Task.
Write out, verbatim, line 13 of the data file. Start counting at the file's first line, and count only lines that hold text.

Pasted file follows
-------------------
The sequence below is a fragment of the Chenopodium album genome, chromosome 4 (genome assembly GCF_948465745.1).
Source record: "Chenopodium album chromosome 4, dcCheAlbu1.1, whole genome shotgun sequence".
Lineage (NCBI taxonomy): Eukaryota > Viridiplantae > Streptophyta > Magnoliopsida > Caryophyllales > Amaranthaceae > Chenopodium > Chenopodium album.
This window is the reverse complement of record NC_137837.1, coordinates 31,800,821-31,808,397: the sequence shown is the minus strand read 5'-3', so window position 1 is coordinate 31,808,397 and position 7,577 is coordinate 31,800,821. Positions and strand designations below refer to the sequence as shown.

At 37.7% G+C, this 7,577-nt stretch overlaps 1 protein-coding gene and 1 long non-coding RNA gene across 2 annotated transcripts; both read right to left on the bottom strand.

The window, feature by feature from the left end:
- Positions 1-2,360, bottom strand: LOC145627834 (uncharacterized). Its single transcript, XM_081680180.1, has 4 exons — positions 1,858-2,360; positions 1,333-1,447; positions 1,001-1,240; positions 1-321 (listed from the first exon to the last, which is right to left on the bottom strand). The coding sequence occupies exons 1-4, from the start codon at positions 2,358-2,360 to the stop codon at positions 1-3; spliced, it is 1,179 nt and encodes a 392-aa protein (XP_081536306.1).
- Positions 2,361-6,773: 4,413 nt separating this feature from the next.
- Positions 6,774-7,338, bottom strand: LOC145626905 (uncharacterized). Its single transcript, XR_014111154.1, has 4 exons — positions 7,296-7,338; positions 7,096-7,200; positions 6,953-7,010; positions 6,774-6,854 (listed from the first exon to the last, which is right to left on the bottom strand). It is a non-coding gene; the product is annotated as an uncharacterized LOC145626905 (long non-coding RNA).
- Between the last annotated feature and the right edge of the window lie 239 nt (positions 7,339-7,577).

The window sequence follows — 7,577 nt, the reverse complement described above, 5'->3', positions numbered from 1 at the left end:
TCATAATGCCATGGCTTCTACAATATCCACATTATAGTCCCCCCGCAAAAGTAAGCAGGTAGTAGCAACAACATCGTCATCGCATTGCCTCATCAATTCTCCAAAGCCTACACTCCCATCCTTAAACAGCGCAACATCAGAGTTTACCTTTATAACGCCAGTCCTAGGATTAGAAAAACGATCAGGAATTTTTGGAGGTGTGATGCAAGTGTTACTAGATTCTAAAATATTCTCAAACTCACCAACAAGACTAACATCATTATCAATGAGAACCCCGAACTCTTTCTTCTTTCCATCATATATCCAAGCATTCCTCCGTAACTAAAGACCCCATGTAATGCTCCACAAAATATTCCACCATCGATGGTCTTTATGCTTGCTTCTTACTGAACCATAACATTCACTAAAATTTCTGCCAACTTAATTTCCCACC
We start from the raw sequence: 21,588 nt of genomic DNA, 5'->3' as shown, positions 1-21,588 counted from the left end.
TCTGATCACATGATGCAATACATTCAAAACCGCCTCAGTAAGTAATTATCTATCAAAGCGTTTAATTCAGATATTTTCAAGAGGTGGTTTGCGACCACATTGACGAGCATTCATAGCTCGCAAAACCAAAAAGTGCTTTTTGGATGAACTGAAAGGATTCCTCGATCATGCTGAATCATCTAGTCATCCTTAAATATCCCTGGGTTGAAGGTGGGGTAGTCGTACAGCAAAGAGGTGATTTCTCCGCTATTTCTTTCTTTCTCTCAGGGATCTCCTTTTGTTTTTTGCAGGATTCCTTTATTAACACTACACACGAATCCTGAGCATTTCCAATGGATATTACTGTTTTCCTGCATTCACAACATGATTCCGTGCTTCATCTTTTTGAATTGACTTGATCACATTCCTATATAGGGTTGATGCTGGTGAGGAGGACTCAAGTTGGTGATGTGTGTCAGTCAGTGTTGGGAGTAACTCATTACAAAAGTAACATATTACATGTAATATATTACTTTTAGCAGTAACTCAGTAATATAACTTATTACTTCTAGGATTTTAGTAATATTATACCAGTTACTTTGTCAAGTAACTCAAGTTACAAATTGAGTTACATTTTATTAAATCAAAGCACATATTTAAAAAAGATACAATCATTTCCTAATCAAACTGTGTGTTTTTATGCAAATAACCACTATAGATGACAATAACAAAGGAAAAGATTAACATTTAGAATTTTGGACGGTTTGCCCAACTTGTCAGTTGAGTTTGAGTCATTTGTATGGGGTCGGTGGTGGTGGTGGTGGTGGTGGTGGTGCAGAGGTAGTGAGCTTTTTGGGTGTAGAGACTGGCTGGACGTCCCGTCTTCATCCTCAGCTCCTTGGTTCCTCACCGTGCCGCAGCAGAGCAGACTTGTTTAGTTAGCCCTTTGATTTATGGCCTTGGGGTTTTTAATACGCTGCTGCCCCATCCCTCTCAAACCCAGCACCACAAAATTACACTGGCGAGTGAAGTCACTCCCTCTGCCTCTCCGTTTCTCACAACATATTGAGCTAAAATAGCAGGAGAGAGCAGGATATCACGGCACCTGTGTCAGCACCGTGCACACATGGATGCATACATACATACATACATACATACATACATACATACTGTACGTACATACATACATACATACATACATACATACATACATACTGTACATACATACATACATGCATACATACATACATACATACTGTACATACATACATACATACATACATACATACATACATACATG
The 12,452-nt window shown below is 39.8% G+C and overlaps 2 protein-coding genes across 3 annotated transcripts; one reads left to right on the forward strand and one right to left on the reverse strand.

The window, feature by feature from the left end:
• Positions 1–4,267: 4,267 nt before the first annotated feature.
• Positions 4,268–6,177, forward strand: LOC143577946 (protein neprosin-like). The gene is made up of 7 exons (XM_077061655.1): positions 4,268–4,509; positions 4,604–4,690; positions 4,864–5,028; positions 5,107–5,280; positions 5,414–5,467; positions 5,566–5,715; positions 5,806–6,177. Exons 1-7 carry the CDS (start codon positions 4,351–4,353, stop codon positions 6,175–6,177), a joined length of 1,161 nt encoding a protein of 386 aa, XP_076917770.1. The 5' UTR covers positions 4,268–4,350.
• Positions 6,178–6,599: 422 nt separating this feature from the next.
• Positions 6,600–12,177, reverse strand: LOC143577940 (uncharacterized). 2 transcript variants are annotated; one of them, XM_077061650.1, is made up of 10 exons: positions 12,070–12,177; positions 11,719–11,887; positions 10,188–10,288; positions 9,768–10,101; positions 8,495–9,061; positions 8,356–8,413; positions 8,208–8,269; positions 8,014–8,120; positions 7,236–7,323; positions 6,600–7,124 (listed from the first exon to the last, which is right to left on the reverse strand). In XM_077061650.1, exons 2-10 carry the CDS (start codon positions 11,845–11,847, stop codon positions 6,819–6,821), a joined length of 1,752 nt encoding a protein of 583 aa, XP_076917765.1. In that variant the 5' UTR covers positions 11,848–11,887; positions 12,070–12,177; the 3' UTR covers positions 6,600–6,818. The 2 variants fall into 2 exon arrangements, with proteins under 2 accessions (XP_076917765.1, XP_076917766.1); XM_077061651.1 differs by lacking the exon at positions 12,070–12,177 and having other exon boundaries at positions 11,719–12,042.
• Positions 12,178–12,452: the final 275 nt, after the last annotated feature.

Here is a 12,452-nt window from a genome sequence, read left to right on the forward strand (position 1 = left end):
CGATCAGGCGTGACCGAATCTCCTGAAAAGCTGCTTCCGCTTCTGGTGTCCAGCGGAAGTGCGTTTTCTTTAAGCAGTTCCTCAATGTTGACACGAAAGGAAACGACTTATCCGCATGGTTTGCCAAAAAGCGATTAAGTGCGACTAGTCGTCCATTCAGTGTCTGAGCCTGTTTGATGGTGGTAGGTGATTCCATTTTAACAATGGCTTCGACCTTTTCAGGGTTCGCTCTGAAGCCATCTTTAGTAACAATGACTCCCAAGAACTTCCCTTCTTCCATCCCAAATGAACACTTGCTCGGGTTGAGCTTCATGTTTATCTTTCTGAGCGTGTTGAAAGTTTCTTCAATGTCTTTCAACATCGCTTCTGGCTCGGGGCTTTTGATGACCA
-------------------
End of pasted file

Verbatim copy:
We start from the raw sequence: 21,588 nt of genomic DNA, 5'->3' as shown, positions 1-21,588 counted from the left end.